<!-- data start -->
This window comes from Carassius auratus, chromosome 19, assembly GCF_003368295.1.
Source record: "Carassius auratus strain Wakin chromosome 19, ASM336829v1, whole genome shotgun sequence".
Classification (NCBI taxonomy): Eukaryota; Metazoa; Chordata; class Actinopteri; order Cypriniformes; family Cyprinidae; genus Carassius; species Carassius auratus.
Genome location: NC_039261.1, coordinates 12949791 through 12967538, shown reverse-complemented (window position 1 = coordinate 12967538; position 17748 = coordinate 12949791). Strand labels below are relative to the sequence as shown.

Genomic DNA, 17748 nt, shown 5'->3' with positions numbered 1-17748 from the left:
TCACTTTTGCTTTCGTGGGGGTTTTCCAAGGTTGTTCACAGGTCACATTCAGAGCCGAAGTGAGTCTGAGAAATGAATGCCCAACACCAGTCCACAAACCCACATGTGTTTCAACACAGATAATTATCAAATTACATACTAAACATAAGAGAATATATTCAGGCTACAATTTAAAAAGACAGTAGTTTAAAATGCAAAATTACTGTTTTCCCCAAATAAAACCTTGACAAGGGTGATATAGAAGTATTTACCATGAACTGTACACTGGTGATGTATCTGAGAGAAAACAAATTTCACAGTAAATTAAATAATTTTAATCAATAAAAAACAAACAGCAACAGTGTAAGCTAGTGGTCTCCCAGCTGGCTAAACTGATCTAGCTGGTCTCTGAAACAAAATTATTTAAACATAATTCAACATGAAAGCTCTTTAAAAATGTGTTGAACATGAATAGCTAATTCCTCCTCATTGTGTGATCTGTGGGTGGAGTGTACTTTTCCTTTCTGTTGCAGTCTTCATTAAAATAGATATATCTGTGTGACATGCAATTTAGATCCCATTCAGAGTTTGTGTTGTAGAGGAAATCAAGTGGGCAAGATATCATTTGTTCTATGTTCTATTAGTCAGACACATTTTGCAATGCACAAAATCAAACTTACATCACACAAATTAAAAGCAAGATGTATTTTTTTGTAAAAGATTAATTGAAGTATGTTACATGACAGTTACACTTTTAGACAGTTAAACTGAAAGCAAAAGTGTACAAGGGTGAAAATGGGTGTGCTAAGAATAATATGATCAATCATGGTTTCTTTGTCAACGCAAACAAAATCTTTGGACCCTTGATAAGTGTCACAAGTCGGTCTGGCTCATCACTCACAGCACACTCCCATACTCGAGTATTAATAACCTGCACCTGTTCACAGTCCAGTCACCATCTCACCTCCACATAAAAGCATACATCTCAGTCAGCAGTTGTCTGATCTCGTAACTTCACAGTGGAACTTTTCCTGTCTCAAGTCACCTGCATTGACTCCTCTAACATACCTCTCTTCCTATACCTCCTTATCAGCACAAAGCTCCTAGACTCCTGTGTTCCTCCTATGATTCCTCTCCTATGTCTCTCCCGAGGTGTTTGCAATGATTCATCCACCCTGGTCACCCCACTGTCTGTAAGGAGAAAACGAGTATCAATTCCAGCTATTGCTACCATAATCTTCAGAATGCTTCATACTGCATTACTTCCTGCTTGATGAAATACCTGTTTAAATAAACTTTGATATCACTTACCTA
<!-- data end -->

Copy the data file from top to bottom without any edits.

This window comes from Carassius auratus, chromosome 19, assembly GCF_003368295.1.
Source record: "Carassius auratus strain Wakin chromosome 19, ASM336829v1, whole genome shotgun sequence".
Classification (NCBI taxonomy): Eukaryota; Metazoa; Chordata; class Actinopteri; order Cypriniformes; family Cyprinidae; genus Carassius; species Carassius auratus.
Genome location: NC_039261.1, coordinates 12949791 through 12967538, shown reverse-complemented (window position 1 = coordinate 12967538; position 17748 = coordinate 12949791). Strand labels below are relative to the sequence as shown.

Genomic DNA, 17748 nt, shown 5'->3' with positions numbered 1-17748 from the left:
TCACTTTTGCTTTCGTGGGGGTTTTCCAAGGTTGTTCACAGGTCACATTCAGAGCCGAAGTGAGTCTGAGAAATGAATGCCCAACACCAGTCCACAAACCCACATGTGTTTCAACACAGATAATTATCAAATTACATACTAAACATAAGAGAATATATTCAGGCTACAATTTAAAAAGACAGTAGTTTAAAATGCAAAATTACTGTTTTCCCCAAATAAAACCTTGACAAGGGTGATATAGAAGTATTTACCATGAACTGTACACTGGTGATGTATCTGAGAGAAAACAAATTTCACAGTAAATTAAATAATTTTAATCAATAAAAAACAAACAGCAACAGTGTAAGCTAGTGGTCTCCCAGCTGGCTAAACTGATCTAGCTGGTCTCTGAAACAAAATTATTTAAACATAATTCAACATGAAAGCTCTTTAAAAATGTGTTGAACATGAATAGCTAATTCCTCCTCATTGTGTGATCTGTGGGTGGAGTGTACTTTTCCTTTCTGTTGCAGTCTTCATTAAAATAGATATATCTGTGTGACATGCAATTTAGATCCCATTCAGAGTTTGTGTTGTAGAGGAAATCAAGTGGGCAAGATATCATTTGTTCTATGTTCTATTAGTCAGACACATTTTGCAATGCACAAAATCAAACTTACATCACACAAATTAAAAGCAAGATGTATTTTTTTGTAAAAGATTAATTGAAGTATGTTACATGACAGTTACACTTTTAGACAGTTAAACTGAAAGCAAAAGTGTACAAGGGTGAAAATGGGTGTGCTAAGAATAATATGATCAATCATGGTTTCTTTGTCAACGCAAACAAAATCTTTGGACCCTTGATAAGTGTCACAAGTCGGTCTGGCTCATCACTCACAGCACACTCCCATACTCGAGTATTAATAACCTGCACCTGTTCACAGTCCAGTCACCATCTCACCTCCACATAAAAGCATACATCTCAGTCAGCAGTTGTCTGATCTCGTAACTTCACAGTGGAACTTTTCCTGTCTCAAGTCACCTGCATTGACTCCTCTAACATACCTCTCTTCCTATACCTCCTTATCAGCACAAAGCTCCTAGACTCCTGTGTTCCTCCTATGATTCCTCTCCTATGTCTCTCCCGAGGTGTTTGCAATGATTCATCCACCCTGGTCACCCCACTGTCTGTAAGGAGAAAACGAGTATCAATTCCAGCTATTGCTACCATAATCTTCAGAATGCTTCATACTGCATTACTTCCTGCTTGATGAAATACCTGTTTAAATAAACTTTGATATCACTTACCTA